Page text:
Support for shielded families

My wife is required to be shielded for medical reasons. We have two children. We are increasingly concerned that when I will need to return to work and the children must return to school she will still be shielding. There is government advice on precautions we can take ie staying apart in the home, removing clothing and showering when coming in from outside, cleaning bathroom after each use etc but my fear is that this is very unpratical and we would be better served finding other ways such as help to find work from home and help for the children learning from home. More advice and support for these families is need as it is a deeply concerning time

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Health Financial Mental health

by cmcmillan86 on May 06, 2020 at 09:34AM

Current Rating

Average rating: 4.9
Based on: 20 votes


  • Posted by TonyFinn May 06, 2020 at 10:09

    More help, support and advise needed also to build and safeguard the immune system of vulnerable people who need to be shielded like this gents wife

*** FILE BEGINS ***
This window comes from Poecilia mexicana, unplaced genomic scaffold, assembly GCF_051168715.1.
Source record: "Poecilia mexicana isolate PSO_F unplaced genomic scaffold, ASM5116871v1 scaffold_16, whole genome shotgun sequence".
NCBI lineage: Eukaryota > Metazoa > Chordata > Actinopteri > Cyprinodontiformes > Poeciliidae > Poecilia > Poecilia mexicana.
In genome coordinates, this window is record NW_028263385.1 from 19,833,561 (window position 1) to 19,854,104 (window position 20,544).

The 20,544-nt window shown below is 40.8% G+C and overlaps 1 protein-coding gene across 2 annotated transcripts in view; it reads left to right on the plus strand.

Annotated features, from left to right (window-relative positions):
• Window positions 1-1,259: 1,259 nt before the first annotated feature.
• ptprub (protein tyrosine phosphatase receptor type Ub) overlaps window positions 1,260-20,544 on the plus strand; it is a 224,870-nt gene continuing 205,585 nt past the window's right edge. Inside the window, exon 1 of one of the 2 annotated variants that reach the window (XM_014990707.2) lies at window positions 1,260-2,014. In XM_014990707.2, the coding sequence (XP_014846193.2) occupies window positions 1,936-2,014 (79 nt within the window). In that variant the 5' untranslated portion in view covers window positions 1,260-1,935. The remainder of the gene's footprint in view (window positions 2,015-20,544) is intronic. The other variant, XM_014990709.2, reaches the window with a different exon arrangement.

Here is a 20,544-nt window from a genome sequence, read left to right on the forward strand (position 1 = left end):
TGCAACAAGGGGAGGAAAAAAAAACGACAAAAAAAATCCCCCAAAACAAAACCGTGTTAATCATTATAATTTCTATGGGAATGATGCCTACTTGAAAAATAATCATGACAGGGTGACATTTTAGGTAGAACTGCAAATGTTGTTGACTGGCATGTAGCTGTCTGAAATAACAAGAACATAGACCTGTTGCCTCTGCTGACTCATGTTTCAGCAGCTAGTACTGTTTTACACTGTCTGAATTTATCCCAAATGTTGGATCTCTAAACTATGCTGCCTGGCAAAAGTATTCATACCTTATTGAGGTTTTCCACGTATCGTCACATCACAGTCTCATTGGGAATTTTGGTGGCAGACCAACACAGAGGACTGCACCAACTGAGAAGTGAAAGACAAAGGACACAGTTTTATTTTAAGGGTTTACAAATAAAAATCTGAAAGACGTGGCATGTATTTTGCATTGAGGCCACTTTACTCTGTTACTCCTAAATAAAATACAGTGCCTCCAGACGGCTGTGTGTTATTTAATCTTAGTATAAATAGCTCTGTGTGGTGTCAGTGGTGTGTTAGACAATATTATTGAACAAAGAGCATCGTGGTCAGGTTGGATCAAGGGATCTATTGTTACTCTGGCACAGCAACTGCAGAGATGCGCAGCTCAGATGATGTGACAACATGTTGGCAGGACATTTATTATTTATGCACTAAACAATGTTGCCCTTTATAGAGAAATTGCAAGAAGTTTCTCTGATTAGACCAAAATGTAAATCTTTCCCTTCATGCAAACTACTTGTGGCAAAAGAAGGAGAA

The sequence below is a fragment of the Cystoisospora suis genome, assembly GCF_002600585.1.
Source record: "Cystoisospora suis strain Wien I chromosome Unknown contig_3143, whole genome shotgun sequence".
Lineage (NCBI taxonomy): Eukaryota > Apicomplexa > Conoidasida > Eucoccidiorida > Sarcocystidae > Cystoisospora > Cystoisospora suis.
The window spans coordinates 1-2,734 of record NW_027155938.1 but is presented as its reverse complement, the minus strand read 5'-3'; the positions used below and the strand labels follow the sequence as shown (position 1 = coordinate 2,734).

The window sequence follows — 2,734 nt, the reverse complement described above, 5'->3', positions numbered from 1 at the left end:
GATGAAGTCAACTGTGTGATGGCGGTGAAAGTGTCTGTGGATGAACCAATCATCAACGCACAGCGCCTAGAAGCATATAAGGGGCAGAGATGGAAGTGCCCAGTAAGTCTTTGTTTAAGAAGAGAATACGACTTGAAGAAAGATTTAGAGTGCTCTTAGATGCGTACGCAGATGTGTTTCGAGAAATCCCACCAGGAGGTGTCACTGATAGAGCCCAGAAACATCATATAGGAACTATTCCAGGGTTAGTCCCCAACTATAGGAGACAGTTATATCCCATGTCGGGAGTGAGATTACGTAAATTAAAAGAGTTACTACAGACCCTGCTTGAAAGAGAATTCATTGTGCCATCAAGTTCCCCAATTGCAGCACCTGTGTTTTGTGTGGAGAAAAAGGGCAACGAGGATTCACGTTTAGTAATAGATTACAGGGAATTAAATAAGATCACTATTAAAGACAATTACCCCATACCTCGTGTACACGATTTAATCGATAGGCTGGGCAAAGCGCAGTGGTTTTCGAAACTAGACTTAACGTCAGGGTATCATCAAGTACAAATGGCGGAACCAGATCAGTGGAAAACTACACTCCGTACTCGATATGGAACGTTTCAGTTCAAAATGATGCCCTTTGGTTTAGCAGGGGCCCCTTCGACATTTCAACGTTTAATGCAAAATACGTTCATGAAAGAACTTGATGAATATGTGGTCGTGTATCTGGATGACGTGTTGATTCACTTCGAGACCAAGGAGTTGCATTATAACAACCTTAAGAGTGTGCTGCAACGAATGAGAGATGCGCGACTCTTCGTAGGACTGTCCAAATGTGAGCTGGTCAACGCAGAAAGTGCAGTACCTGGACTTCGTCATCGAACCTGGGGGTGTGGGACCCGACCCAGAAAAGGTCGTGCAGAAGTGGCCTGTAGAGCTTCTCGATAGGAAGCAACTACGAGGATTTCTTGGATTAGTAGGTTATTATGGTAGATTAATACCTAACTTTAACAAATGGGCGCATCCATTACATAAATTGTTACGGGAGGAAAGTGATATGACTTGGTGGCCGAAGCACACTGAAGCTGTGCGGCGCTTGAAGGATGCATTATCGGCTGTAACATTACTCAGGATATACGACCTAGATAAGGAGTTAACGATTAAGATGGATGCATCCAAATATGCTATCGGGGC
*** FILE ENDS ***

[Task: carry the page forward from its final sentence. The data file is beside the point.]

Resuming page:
• Posted by KirstySutherland May 06, 2020 at 10:17

    I am a single parent student with two children in p6 /S5 also in shielding group due to being immunocompromised. My eldest is finding studying at home OK.. whilst it’s getting tricky to motivate my Youngest. I do not mind homeschooling as my children are coping pretty well in regard to shielding - but possibly opening up schools with shielders in mind - for example allowing sheilding families to access school first thing on a Monday as a group to receive work for the week ahead. This could be in addition to joining an outdoor activity once a week with the group.
  • Posted by Jane May 06, 2020 at 10:45

    Fully support finding alternative ways to support families in this situation - personally feel that will need to / should be on a case by case basis to fit individuals circumstances and create best possible outcomes for health and wellbeing.
  • Posted by mmjcase May 06, 2020 at 10:46